Amazon workers fume after HR rejects petition against return-to-office
Disgruntled Amazon corporate employees are reportedly devastated after a top human resources executive shot down an internal petition that asked the tech giant’s leaders to nix its return-to-office plan.
Approximately 30,000 workers had signed a petition begging CEO Andy Jassy to cancel his directive that most employees work on site at least three days per week. The return-to-office plan is slated to take effect on May 1.
Beth Galetti, Amazon’s HR chief, shot down the petition in a message to organizers obtained by Insider and signaled the return-to-office plan will move forward as scheduled.
“Given the large size of our workforce and our wide range of businesses and customers, we recognize this transition may take time, but we are confident it will result in long-term benefits to increasing our ability to deliver for our customers, bolstering our culture, and growing and developing employees,” Galetti said in the memo.
Galetti stressed that Amazon’s “commitment to [diversity, equality and inclusion], the safety and well-being of our employees, and sustainability remains unchanged.”
The internal grumbling about the office requirement is the latest sign of discord at the Seattle-based e-retail giant, which rattled employees by announcing another sweeping round of 9,000 layoffs on Monday — just weeks after 18,000 were canned in a broad cost-cutting push.
The petition’s backers aired their grievances about Galetti’s response in an internal Slack channel titled “remote advocacy,” which was used to organize the campaign.
“I’m collapsing here. I’m sorry I feel like a total failure,” one Amazon staffer wrote, according to Insider. “Come in and work. Do as you’re told.
“I’m crying as my family prepares a meal.”
“I recovered from Alcoholism by WFH and now I don’t know,” another wrote.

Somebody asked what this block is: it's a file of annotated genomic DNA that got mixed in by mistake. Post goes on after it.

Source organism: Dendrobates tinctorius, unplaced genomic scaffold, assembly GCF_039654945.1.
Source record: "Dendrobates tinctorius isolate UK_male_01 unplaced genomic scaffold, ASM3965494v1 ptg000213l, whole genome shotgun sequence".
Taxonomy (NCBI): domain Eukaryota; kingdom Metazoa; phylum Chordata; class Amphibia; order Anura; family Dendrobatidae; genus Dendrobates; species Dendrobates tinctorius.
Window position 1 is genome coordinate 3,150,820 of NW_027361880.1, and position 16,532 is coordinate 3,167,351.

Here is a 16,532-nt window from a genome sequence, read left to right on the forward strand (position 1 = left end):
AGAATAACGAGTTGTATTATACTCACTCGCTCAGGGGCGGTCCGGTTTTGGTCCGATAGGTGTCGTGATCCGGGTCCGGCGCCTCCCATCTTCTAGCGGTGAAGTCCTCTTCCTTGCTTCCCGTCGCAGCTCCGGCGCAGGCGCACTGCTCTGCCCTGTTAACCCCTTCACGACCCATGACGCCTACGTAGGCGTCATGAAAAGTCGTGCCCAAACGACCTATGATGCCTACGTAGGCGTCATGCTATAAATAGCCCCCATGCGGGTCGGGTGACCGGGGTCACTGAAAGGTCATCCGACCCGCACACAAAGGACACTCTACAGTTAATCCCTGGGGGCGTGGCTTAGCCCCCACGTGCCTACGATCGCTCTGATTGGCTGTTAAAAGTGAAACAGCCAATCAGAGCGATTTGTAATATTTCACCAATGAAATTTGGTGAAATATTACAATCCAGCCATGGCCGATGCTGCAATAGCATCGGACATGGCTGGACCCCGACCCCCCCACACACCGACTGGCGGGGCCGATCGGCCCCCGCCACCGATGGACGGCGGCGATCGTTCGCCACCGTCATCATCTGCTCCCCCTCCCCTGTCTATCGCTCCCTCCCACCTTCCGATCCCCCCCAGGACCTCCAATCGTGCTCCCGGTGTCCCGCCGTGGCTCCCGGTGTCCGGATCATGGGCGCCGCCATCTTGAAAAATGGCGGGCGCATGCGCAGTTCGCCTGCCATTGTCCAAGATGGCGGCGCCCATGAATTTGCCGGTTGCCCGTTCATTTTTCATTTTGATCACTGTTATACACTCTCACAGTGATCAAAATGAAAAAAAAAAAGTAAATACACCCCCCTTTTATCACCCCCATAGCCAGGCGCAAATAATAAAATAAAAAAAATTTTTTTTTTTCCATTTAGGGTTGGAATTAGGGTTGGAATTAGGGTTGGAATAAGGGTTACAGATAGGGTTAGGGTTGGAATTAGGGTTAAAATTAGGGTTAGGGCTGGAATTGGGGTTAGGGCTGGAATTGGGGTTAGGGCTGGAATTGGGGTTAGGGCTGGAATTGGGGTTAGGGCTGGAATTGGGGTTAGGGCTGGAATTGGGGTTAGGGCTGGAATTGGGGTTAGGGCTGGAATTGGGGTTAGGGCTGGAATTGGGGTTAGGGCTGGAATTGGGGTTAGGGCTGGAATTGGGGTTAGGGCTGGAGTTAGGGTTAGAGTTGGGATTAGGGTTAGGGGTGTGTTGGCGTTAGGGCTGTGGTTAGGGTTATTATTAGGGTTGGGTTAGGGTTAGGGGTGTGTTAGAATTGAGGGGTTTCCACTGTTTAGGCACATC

“I realize Beth can’t respond to every accommodation request, but I don’t think this is representative of the vision she describes and the disconnect is painful,” a third employee said.
In the petition, which first surfaced last month, Amazon workers argued they are more productive and enjoy a better work-life balance in a remote work environment.
The workers also asserted that the three-day-per-week requirement runs contrary to Amazon’s stances on issues such as affordable housing, diversity and climate change.
Meanwhile, Jassy has argued that working more days on site will help build effective collaboration and “deliver for customers and the business.”
The Post has reached out to Amazon for comment.
Amazon is in the midst of a turnaround effort following a dismal 2022 in which the company’s stock plunged by 50%.
In a memo to staffers, Jassy said the latest round of 9,000 layoffs was a “difficult decision, but one that we think is best for the company long term.”
The layoffs hit the company’s cloud computing division Amazon Web Services, its People experience and Technology unit (PXT), its advertising department and its Twitch live video streaming division.
Amazon has joined other tech giants, including Meta and Google, in conducting layoffs in response to a major downturn in the sector and deteriorating US economic conditions.